Sixty to 100 beats per minute, 100,000 beats per day, 35 million beats per year — to call your heart hard-working is an understatement. Under ideal circumstances, we want your heart to keep a steady rhythm through all of these heartbeats. When it doesn’t, you have what we call an arrhythmia, and atrial fibrillation is the most common, which experts predict will affect more than 12 million people in the United States by 2030.
Given the increase in this type of arrhythmia, the team here South Shore Cardiovascular Associates wants to spend a little time discussing Afib, which is the abbreviated name for atrial fibrillation.
Here’s a look at what AFib is, how to recognize the signs, and what we can do if you develop this irregular heartbeat.
The basics of AFib
Your heart features four chambers — two upper atria and two lower ventricles — and they work in concert to usher blood through your lungs for oxygen and then back out to your body.
When you have AFib, the electrical activity in the upper chambers of your heart is chaotic, so the chambers don’t work together efficiently to push blood through to your lower ventricles. As a result, blood can pool in your atria, creating a serious risk for a blood clot to develop, which can travel to your brain. In about 15-20% of strokes, AFib is the culprit.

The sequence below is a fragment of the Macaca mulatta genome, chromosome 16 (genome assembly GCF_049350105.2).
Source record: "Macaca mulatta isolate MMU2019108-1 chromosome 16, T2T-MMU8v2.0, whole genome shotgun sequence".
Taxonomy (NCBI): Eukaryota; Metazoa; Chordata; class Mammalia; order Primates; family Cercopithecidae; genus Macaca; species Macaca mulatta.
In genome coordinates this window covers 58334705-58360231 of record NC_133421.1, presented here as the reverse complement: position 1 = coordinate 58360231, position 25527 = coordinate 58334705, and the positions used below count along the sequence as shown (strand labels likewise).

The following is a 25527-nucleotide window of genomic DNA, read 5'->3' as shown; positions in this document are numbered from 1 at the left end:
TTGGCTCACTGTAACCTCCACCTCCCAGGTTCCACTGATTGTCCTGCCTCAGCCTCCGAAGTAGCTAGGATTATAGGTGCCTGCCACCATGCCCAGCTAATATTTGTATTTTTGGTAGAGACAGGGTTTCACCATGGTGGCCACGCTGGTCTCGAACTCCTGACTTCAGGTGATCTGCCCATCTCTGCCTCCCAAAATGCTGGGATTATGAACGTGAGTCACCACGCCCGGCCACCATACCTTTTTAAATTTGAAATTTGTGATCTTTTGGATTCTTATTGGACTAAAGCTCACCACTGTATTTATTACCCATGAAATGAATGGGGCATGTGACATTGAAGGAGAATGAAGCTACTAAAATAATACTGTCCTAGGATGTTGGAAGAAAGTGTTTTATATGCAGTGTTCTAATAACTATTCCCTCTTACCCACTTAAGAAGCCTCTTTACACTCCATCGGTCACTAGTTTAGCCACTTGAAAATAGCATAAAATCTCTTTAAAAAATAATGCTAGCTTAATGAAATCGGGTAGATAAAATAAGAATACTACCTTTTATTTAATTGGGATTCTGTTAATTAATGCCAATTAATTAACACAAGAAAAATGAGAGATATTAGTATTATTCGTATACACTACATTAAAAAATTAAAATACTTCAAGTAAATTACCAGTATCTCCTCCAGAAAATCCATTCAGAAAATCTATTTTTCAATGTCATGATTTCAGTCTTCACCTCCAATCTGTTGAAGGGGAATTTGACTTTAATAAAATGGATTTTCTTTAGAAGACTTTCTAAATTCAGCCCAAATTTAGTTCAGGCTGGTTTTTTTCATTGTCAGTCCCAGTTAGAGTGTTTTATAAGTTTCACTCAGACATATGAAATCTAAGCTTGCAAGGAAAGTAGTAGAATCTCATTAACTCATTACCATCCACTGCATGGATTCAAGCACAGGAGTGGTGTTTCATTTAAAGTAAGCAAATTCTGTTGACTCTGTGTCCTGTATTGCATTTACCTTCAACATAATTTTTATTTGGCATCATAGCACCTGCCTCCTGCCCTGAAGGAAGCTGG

People describe AFib in different ways, but heart palpitations are the center of most descriptions. From fluttering to flip-flopping, to pounding and skipping, AFib can make itself known in a variety of ways, especially when you’re active.
Other symptoms of AFib, which can last for a few minutes or a few days, can include:
Despite this long list, many people with mild AFib have no symptoms, and we only discover the problem when we run an electrocardiogram or some other test.
The causes of AFib
There are different reasons why AFib can develop, but the more common culprits are coronary artery disease and hypertension (high blood pressure). While heart disease is a leading risk factor, in many cases the arrhythmia develops for unknown reasons.
Living with AFib
The most important point we want to get across here is that there are solutions for controlling your AFib, so that it doesn’t lead to more serious issues, such as heart attack and stroke.
Some of these solutions include:
As important as our treatments are, the lifestyle changes you make at home are equally as important. Improving your diet, getting enough exercise, and losing weight are the top three steps you can take to treat AFib and improve your overall heart health.
If you’d like to learn more about AFib, please book an appointment online or over the phone with South Shore Cardiovascular Associates today. We have offices in Brandon, Riverview, Tampa, and Sun City Center, Florida.